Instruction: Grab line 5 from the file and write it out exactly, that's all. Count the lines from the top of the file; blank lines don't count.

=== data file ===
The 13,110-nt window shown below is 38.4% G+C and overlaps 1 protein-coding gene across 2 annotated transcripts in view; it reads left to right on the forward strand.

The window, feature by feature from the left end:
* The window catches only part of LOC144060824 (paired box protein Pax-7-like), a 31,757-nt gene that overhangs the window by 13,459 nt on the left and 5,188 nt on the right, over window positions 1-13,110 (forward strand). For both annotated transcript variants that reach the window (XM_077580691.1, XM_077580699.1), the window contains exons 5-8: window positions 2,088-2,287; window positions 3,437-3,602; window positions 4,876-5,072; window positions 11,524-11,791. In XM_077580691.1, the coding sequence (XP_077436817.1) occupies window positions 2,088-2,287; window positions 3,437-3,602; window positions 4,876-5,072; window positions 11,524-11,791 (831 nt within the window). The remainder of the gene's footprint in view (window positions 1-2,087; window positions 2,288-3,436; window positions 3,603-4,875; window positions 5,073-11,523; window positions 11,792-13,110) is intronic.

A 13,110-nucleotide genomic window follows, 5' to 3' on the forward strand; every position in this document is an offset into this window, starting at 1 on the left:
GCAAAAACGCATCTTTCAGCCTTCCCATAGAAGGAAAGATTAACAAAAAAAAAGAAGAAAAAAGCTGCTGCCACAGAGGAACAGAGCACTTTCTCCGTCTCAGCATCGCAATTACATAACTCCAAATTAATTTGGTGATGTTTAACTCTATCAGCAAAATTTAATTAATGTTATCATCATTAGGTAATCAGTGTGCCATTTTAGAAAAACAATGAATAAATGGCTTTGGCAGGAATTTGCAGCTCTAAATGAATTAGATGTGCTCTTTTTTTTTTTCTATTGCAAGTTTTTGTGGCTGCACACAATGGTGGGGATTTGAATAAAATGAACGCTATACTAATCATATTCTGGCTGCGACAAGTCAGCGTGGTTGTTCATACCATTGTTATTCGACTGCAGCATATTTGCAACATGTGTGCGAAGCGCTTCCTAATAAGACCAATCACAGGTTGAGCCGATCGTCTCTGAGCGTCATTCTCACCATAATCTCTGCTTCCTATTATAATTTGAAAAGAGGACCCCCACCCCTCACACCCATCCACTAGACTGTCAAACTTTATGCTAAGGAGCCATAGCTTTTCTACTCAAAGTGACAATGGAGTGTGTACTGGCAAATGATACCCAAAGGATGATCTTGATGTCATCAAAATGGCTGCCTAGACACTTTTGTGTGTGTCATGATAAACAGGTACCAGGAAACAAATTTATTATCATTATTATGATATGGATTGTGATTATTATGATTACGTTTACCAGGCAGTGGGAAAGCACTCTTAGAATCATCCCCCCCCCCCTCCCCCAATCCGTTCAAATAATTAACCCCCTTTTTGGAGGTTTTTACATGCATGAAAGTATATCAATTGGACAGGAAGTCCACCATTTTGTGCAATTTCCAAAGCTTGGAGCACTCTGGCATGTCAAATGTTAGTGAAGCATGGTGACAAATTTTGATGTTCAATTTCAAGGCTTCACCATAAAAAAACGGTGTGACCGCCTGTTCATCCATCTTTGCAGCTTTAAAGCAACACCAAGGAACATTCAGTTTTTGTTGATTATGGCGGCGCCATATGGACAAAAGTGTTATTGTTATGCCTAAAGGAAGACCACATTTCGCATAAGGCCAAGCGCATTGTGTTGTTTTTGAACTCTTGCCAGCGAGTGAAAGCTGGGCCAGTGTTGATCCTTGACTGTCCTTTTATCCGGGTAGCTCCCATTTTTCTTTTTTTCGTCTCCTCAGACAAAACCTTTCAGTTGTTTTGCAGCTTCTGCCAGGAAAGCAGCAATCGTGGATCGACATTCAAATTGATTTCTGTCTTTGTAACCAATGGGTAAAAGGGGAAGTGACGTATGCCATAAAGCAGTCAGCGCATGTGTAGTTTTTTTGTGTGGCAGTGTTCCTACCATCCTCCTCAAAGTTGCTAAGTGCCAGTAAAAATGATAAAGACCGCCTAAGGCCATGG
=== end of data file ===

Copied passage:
GCAAAAACGCATCTTTCAGCCTTCCCATAGAAGGAAAGATTAACAAAAAAAAAGAAGAAAAAAGCTGCTGCCACAGAGGAACAGAGCACTTTCTCCGTCTCAGCATCGCAATTACATAACTCCAAATTAATTTGGTGATGTTTAACTCTATCAGCAAAATTTAATTAATGTTATCATCATTAGGTAATCAGTGTGCCATTTTAGAAAAACAATGAATAAATGGCTTTGGCAGGAATTTGCAGCTCTAAATGAATTAGATGTGCTCTTTTTTTTTTTCTATTGCAAGTTTTTGTGGCTGCACACAATGGTGGGGATTTGAATAAAATGAACGCTATACTAATCATATTCTGGCTGCGACAAGTCAGCGTGGTTGTTCATACCATTGTTATTCGACTGCAGCATATTTGCAACATGTGTGCGAAGCGCTTCCTAATAAGACCAATCACAGGTTGAGCCGATCGTCTCTGAGCGTCATTCTCACCATAATCTCTGCTTCCTATTATAATTTGAAAAGAGGACCCCCACCCCTCACACCCATCCACTAGACTGTCAAACTTTATGCTAAGGAGCCATAGCTTTTCTACTCAAAGTGACAATGGAGTGTGTACTGGCAAATGATACCCAAAGGATGATCTTGATGTCATCAAAATGGCTGCCTAGACACTTTTGTGTGTGTCATGATAAACAGGTACCAGGAAACAAATTTATTATCATTATTATGATATGGATTGTGATTATTATGATTACGTTTACCAGGCAGTGGGAAAGCACTCTTAGAATCATCCCCCCCCCCCTCCCCCAATCCGTTCAAATAATTAACCCCCTTTTTGGAGGTTTTTACATGCATGAAAGTATATCAATTGGACAGGAAGTCCACCATTTTGTGCAATTTCCAAAGCTTGGAGCACTCTGGCATGTCAAATGTTAGTGAAGCATGGTGACAAATTTTGATGTTCAATTTCAAGGCTTCACCATAAAAAAACGGTGTGACCGCCTGTTCATCCATCTTTGCAGCTTTAAAGCAACACCAAGGAACATTCAGTTTTTGTTGATTATGGCGGCGCCATATGGACAAAAGTGTTATTGTTATGCCTAAAGGAAGACCACATTTCGCATAAGGCCAAGCGCATTGTGTTGTTTTTGAACTCTTGCCAGCGAGTGAAAGCTGGGCCAGTGTTGATCCTTGACTGTCCTTTTATCCGGGTAGCTCCCATTTTTCTTTTTTTCGTCTCCTCAGACAAAACCTTTCAGTTGTTTTGCAGCTTCTGCCAGGAAAGCAGCAATCGTGGATCGACATTCAAATTGATTTCTGTCTTTGTAACCAATGGGTAAAAGGGGAAGTGACGTATGCCATAAAGCAGTCAGCGCATGTGTAGTTTTTTTGTGTGGCAGTGTTCCTACCATCCTCCTCAAAGTTGCTAAGTGCCAGTAAAAATGATAAAGACCGCCTAAGGCCATGG